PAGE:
Evan Roblin, Private, 25846, Welsh Regiment. Evan was the son of James and Phoebe Roblin of Callings Ford, Jeffreyston. He worked in the South Wales coal mines for several years prior to the war, and enlisted at Neath into the 18th Battalion, Welsh Regiment, which was attached to 119 Brigade, 40th (Bantam) Division. The Division moved to France during June 1916, and moved to the front near Loos. Late in 1916 they moved south to the Somme, and fought at the Battle of the Ancre, and remained in the area over the winter. In March 1917 the Germans withdrew to their shortened line, called the Hindenburg Line, and the 40th Division was one of the Divisions that followed the withdrawal. Later in the year they took part in the Battle of Cambrai, playing an important role in the attack on Bourlon Wood. They remained in the area over the coming months, but were caught here by the German Spring Offensive of 21 March 1918, and suffered heavy casualties in the ensuing days. The battered Division was sent north to Flanders to rest and rebuild, but in April the Germans launched an offensive in Flanders, and the 40th Division was caught up in the thick of it again. Following losses in the defence of Hazebrouck, the Division was reduced to a training cadre, before being rebuilt, and was ready for front-line action again by 18 July 1918, when they took part in the Advance in Flanders. Evan must have been taken prisoner by the Germans during the spring of 1918, as he died in captivity on 29 July 1918, aged 43. Evan is buried at Tournai Communal Cemetery, Allied Extension, Belgium.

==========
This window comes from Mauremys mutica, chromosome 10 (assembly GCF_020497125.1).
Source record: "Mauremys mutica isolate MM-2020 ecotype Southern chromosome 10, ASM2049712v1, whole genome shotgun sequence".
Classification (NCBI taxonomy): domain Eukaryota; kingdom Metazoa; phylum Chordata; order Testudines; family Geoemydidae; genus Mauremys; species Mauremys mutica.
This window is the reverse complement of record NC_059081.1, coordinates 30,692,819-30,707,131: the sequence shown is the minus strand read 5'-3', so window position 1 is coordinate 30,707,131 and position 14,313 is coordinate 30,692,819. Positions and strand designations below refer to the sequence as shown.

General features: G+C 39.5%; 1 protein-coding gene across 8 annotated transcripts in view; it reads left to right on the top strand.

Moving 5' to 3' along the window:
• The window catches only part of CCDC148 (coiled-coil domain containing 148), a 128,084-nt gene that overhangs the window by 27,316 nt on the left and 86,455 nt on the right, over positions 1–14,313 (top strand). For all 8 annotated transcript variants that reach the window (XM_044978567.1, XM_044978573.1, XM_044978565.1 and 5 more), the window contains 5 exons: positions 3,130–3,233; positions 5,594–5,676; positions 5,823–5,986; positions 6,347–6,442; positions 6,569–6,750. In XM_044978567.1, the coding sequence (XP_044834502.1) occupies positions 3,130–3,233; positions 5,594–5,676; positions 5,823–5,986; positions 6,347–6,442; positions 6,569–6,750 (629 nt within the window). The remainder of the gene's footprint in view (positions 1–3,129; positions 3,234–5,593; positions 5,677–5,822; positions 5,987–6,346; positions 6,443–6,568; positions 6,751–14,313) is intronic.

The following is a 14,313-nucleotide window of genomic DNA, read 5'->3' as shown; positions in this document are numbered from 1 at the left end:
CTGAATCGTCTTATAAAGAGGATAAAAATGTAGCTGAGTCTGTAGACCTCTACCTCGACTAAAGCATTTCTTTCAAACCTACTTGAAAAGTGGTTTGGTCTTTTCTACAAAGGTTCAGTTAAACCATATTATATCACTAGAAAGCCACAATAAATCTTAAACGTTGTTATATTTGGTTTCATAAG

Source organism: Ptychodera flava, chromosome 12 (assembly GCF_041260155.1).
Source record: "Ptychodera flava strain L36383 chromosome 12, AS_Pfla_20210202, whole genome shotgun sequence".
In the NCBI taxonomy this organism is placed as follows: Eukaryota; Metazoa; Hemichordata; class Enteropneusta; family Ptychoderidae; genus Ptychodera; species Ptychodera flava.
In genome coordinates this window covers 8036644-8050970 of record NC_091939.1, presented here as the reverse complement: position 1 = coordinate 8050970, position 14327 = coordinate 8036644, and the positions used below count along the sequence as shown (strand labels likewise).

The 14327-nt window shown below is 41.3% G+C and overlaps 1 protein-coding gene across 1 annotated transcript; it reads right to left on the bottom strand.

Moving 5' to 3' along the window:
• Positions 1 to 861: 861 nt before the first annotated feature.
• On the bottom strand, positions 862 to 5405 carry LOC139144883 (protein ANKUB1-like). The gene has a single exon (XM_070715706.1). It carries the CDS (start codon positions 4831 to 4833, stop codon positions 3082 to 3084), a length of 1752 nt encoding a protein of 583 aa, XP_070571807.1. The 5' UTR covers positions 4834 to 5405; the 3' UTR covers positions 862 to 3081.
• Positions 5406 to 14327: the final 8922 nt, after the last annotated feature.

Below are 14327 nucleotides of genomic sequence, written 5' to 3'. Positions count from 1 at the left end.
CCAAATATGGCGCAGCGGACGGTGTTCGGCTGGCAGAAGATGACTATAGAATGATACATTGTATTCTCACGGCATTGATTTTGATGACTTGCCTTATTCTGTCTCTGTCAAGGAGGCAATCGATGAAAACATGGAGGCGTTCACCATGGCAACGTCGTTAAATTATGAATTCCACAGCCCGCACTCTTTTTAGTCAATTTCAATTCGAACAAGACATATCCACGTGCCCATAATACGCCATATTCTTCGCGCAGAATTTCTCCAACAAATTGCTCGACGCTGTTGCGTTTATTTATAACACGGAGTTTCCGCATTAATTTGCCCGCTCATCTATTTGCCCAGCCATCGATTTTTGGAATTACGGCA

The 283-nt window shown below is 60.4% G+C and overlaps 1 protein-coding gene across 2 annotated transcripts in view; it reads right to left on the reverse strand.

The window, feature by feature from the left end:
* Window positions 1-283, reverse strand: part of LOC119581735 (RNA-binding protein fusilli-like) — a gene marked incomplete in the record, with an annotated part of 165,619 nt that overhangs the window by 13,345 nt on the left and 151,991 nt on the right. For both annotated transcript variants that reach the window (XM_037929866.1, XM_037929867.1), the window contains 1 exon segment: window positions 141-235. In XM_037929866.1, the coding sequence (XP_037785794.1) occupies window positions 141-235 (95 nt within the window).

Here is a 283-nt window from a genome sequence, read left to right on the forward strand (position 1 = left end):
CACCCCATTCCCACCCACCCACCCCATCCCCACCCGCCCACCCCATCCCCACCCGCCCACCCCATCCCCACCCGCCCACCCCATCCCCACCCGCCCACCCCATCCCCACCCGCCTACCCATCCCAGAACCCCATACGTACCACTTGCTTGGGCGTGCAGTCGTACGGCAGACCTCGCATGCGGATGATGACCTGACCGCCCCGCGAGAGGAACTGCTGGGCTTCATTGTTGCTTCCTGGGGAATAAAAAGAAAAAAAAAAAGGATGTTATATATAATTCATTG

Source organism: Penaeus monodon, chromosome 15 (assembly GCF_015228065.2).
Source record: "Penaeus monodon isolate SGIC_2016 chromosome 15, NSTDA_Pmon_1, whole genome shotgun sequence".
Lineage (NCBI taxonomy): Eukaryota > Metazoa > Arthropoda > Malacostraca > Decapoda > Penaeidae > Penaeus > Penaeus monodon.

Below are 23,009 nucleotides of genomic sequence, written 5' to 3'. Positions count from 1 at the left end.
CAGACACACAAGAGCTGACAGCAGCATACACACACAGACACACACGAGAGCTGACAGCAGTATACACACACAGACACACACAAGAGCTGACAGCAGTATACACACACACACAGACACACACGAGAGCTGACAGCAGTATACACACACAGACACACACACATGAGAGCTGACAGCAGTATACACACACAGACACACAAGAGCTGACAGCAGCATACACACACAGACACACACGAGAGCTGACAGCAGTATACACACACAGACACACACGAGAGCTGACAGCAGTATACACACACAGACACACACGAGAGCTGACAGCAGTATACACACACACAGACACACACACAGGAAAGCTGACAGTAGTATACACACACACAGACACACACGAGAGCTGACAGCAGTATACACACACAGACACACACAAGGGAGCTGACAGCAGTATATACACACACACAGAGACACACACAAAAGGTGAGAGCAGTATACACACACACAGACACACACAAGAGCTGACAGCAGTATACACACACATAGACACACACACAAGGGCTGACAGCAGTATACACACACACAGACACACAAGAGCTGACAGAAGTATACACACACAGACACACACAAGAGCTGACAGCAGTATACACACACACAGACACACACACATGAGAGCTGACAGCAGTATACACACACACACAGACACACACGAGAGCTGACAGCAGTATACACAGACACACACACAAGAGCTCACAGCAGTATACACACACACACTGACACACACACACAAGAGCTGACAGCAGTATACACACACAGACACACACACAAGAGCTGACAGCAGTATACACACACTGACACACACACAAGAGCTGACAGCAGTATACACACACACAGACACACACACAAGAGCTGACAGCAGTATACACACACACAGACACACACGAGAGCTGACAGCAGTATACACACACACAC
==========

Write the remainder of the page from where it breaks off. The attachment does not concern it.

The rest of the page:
William Scourfield, Private, 29530, South Wales Borderers. William was born in 1898, the son of John Scourfield and Catherine Scourfield (nee Batson), of Cresswell Quay, Cresselly. William enlisted at Pembroke into the 3rd Battalion, South Wales Borderers, which was a reserve battalion. William was still on Home Service when he took ill, and died at the Military Hospital at Liverpool of sickness on 26 February 1917 aged just 18. He was brought home to be buried at Pisgah Baptist Chapelyard.
William Stephens, Private, 60122, Royal Welsh Fusiliers. William was the son of James and Elizabeth Stephens, of Whitlow Hill, Landshipping. He married Mary Arthur in 1905, and the couple resided at 1, Pisgah. Cresselly. William enlisted into the Army Service Corps, but was later transferred to the 15th Battalion, Royal Welsh Fusiliers, which was attached to 113 Brigade, 38th (Welsh) Division. William probably joined the battalion after its efforts in the capture of Mametz Wood in July 1916, and its move to the Canal Bank at Boesinghe. The Division held this position for several months, prior to moving into position on 20 July 1917 in readiness for the forthcoming assault on the Pilckem Ridge. On 27 July 1915, A Company, 15th RWF was tasked with a reconnaissance on the German lines opposite, and moved stealthily across No Man’s Land to carry out its task. The German’s had spotted the company, and poured machine-gun fire into the men, wiping out the whole company. William was among the men killed that day. He was 36 years old, and is commemorated on the Ypres (Menin Gate) Memorial, Belgium.